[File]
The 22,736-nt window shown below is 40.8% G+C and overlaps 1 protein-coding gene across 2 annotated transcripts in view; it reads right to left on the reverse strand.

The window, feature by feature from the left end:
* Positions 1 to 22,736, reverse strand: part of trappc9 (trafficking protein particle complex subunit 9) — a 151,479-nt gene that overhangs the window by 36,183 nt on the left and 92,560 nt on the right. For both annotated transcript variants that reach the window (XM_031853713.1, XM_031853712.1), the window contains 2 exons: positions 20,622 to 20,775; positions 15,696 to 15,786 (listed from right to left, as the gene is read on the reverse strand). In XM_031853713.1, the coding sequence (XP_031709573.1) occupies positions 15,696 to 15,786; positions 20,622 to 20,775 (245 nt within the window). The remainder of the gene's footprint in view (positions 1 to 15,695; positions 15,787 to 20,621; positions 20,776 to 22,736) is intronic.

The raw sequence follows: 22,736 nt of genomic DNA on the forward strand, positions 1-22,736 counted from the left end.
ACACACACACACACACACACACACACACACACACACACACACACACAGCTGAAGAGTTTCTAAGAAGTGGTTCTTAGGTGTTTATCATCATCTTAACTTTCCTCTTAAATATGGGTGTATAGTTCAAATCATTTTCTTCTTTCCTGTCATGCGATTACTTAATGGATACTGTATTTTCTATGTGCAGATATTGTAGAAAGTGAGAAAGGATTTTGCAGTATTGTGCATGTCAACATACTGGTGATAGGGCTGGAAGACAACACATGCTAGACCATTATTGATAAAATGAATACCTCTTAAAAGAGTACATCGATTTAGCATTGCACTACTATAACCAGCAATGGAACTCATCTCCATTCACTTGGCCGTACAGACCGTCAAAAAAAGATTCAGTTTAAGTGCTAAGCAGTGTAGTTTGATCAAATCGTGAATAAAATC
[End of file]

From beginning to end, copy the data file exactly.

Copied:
The 22,736-nt window shown below is 40.8% G+C and overlaps 1 protein-coding gene across 2 annotated transcripts in view; it reads right to left on the reverse strand.

The window, feature by feature from the left end:
* Positions 1 to 22,736, reverse strand: part of trappc9 (trafficking protein particle complex subunit 9) — a 151,479-nt gene that overhangs the window by 36,183 nt on the left and 92,560 nt on the right. For both annotated transcript variants that reach the window (XM_031853713.1, XM_031853712.1), the window contains 2 exons: positions 20,622 to 20,775; positions 15,696 to 15,786 (listed from right to left, as the gene is read on the reverse strand). In XM_031853713.1, the coding sequence (XP_031709573.1) occupies positions 15,696 to 15,786; positions 20,622 to 20,775 (245 nt within the window). The remainder of the gene's footprint in view (positions 1 to 15,695; positions 15,787 to 20,621; positions 20,776 to 22,736) is intronic.

The raw sequence follows: 22,736 nt of genomic DNA on the forward strand, positions 1-22,736 counted from the left end.
ACACACACACACACACACACACACACACACACACACACACACACACAGCTGAAGAGTTTCTAAGAAGTGGTTCTTAGGTGTTTATCATCATCTTAACTTTCCTCTTAAATATGGGTGTATAGTTCAAATCATTTTCTTCTTTCCTGTCATGCGATTACTTAATGGATACTGTATTTTCTATGTGCAGATATTGTAGAAAGTGAGAAAGGATTTTGCAGTATTGTGCATGTCAACATACTGGTGATAGGGCTGGAAGACAACACATGCTAGACCATTATTGATAAAATGAATACCTCTTAAAAGAGTACATCGATTTAGCATTGCACTACTATAACCAGCAATGGAACTCATCTCCATTCACTTGGCCGTACAGACCGTCAAAAAAAGATTCAGTTTAAGTGCTAAGCAGTGTAGTTTGATCAAATCGTGAATAAAATC